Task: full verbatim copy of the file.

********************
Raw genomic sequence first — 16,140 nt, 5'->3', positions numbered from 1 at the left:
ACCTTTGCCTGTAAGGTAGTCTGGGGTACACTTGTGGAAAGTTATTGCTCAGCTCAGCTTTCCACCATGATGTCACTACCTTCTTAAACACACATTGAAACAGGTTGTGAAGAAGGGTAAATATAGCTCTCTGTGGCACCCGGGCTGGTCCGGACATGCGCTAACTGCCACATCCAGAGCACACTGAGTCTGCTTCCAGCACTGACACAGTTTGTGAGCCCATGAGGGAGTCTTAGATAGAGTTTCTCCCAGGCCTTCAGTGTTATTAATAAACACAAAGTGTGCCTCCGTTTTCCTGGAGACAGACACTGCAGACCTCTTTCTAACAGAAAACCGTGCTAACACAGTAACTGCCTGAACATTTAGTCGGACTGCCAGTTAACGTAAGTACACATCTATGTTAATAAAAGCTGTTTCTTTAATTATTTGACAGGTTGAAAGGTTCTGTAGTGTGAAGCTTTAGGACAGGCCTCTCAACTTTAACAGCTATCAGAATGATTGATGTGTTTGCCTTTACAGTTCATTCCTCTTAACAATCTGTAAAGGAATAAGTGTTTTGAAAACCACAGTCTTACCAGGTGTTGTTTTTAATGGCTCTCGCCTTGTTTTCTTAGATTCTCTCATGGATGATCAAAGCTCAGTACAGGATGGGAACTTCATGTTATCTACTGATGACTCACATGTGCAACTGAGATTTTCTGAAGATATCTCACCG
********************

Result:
Raw genomic sequence first — 16,140 nt, 5'->3', positions numbered from 1 at the left:
ACCTTTGCCTGTAAGGTAGTCTGGGGTACACTTGTGGAAAGTTATTGCTCAGCTCAGCTTTCCACCATGATGTCACTACCTTCTTAAACACACATTGAAACAGGTTGTGAAGAAGGGTAAATATAGCTCTCTGTGGCACCCGGGCTGGTCCGGACATGCGCTAACTGCCACATCCAGAGCACACTGAGTCTGCTTCCAGCACTGACACAGTTTGTGAGCCCATGAGGGAGTCTTAGATAGAGTTTCTCCCAGGCCTTCAGTGTTATTAATAAACACAAAGTGTGCCTCCGTTTTCCTGGAGACAGACACTGCAGACCTCTTTCTAACAGAAAACCGTGCTAACACAGTAACTGCCTGAACATTTAGTCGGACTGCCAGTTAACGTAAGTACACATCTATGTTAATAAAAGCTGTTTCTTTAATTATTTGACAGGTTGAAAGGTTCTGTAGTGTGAAGCTTTAGGACAGGCCTCTCAACTTTAACAGCTATCAGAATGATTGATGTGTTTGCCTTTACAGTTCATTCCTCTTAACAATCTGTAAAGGAATAAGTGTTTTGAAAACCACAGTCTTACCAGGTGTTGTTTTTAATGGCTCTCGCCTTGTTTTCTTAGATTCTCTCATGGATGATCAAAGCTCAGTACAGGATGGGAACTTCATGTTATCTACTGATGACTCACATGTGCAACTGAGATTTTCTGAAGATATCTCACCG